Opinion | This American diplomat is one of the least-known architects of the state of Israel: Ralph Bunche, the first African American to win a Nobel Peace Prize, was honored for mediating between Israel and its neighbors during an influential United Nations decision 75 years ago that led to the birth of the Jewish state. “Were he alive today,” writes Kal Raustiala, author of a new biography of Bunche, “he would surely counsel that it is not too late to pursue a path of compromise that would ensure lasting peace, and not a one-sided, but perhaps ultimately pyrrhic, victory.” Read his essay ➤

 

But wait there’s more…

  • Some Upper West Side residents are upset that a man indicted on charges related to a threat to attack a Manhattan synagogue remains free on bail following a court appearance Wednesday. He is living in his family’s apartment in the neighborhood.

  • Former senior White House officials and allies of Donald Trump are expressing frustration that Ivanka Trump and Jared Kushner have not spoken out against Trump’s dinner with Kanye West and Nick Fuentes two weeks ago.

  • Montana has among the fewest Jews per capita of any state. It also has a lot of hate groups. Now some local Jews are sending school kids Hanukkah kits with books, dreidels, chocolate gelt and lesson plans on tolerance.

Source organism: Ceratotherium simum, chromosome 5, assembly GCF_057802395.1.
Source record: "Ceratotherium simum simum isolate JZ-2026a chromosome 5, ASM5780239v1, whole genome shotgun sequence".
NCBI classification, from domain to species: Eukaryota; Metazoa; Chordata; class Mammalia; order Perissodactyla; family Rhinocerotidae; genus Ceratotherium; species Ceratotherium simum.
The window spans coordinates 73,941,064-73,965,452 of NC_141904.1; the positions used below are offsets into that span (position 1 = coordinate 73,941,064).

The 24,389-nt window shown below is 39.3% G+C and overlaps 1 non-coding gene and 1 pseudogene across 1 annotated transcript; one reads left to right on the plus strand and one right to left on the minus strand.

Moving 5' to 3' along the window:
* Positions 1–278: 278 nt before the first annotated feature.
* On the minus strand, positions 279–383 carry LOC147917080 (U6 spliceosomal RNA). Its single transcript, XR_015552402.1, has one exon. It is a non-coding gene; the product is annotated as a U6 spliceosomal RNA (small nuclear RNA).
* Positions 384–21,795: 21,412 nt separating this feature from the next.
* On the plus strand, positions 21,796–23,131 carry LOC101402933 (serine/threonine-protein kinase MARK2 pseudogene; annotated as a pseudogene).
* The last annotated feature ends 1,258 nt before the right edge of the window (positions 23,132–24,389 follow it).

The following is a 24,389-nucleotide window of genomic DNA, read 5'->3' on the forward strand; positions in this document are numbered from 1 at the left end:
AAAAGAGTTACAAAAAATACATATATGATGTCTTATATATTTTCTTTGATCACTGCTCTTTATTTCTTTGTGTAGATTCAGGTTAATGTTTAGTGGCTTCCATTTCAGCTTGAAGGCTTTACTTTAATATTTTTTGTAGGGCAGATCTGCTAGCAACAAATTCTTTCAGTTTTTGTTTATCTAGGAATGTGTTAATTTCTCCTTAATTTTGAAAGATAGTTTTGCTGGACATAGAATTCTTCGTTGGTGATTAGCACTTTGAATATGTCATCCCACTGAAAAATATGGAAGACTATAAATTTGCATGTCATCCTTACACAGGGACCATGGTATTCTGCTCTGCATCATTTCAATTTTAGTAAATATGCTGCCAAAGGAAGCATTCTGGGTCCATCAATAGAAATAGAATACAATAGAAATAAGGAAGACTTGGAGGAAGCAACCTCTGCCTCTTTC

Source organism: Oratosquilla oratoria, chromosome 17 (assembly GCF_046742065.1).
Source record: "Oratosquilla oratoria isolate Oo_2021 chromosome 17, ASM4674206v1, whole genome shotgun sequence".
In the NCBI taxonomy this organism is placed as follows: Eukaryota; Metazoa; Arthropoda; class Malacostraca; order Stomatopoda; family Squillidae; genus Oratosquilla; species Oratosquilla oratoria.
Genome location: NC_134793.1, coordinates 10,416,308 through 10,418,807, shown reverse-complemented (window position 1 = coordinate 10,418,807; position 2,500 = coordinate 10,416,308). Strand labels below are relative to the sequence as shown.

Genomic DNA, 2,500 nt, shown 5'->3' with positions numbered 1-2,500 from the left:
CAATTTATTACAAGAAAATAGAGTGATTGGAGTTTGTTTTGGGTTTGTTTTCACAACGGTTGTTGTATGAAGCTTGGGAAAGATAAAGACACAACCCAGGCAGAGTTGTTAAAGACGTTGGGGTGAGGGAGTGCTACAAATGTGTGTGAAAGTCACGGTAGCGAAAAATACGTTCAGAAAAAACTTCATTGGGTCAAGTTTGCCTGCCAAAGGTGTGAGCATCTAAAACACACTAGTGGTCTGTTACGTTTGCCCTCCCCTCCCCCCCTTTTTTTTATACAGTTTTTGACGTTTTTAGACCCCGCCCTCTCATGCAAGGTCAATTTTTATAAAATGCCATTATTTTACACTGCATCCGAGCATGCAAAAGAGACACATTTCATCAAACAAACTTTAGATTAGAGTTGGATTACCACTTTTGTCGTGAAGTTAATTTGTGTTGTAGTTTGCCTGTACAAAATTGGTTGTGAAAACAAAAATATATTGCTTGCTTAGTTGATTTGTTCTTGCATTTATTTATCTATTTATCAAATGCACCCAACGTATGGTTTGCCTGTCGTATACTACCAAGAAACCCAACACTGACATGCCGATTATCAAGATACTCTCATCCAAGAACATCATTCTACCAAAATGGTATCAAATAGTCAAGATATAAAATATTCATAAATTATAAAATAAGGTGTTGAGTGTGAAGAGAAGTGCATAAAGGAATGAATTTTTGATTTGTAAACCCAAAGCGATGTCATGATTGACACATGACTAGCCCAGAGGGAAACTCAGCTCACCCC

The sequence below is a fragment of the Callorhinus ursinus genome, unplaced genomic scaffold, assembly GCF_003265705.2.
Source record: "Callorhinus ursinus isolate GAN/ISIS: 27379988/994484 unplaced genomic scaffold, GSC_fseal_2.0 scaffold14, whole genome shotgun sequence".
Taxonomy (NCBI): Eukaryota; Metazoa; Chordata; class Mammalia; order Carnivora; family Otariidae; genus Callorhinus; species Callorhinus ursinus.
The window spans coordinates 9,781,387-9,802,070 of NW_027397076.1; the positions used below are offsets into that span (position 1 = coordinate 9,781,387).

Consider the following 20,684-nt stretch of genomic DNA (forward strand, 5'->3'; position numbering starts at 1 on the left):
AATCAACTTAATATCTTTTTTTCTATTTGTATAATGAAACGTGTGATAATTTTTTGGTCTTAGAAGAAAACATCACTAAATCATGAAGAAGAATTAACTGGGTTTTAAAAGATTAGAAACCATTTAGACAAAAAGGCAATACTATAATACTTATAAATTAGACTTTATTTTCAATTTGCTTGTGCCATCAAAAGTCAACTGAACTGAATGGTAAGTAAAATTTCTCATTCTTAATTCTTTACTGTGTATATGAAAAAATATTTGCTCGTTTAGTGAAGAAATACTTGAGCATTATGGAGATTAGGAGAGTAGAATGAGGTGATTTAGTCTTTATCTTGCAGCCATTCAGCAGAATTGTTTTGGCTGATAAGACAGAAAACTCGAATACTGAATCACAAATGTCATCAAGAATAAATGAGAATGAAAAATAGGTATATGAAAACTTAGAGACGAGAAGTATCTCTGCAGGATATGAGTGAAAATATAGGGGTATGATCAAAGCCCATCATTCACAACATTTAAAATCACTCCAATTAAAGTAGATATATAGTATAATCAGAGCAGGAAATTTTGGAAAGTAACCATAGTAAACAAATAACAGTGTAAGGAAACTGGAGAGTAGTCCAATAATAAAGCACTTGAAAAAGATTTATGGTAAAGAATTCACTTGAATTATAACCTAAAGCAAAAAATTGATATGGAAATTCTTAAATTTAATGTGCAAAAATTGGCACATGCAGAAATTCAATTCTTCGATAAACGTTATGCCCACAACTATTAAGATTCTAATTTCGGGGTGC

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WHAT ELSE YOU NEED TO KNOW TODAY

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Prince Harry and Meghan Markle on a visit to New Zealand. (Getty)

🙏  Prince Harry said that dressing up in a Nazi costume at a party in 2005 was “probably one of the biggest mistakes of my life.” In the highly anticipated docuseries, Harry & Meghan, which debuted on Netflix on Thursday, Harry said that after the incident he met with Rabbi Jonathan Sacks, who was then chief rabbi of England. “I felt so ashamed afterwards,” he said of the costume. “All I wanted to do was make it right.” (Vanity Fair)

 

🪦  A new lawsuit accuses a woman of stealing nearly 5,000 deeds to plots at Jewish cemeteries throughout the New York area. She’s refusing to turn them over after a domestic dispute with her husband, the suit says. He is affiliated with a Bukharian congregation that was holding the deeds for its members. (AMNY)

 

👮  The Cincinnati Police Department is searching for two suspects filmed vandalizing the Rose Warner Hillel House, which serves university students in the area. (Local 12)

 

🎮  In 2021, 8% of adults who used online multiplayer video games were exposed to white supremacist ideology and themes. That rate more than doubled in 2022, according to a new ADL report. (ADL)

 

🚌  Israel is on the verge of launching an experiment with self-driving buses and also plans to soon begin tests of pilotless planes carrying human passengers. “I’d much rather get on a driverless bus,” said a transportation expert at Tel Aviv University, “than worry if the driver slept enough or already had their coffee.” (The Circuit)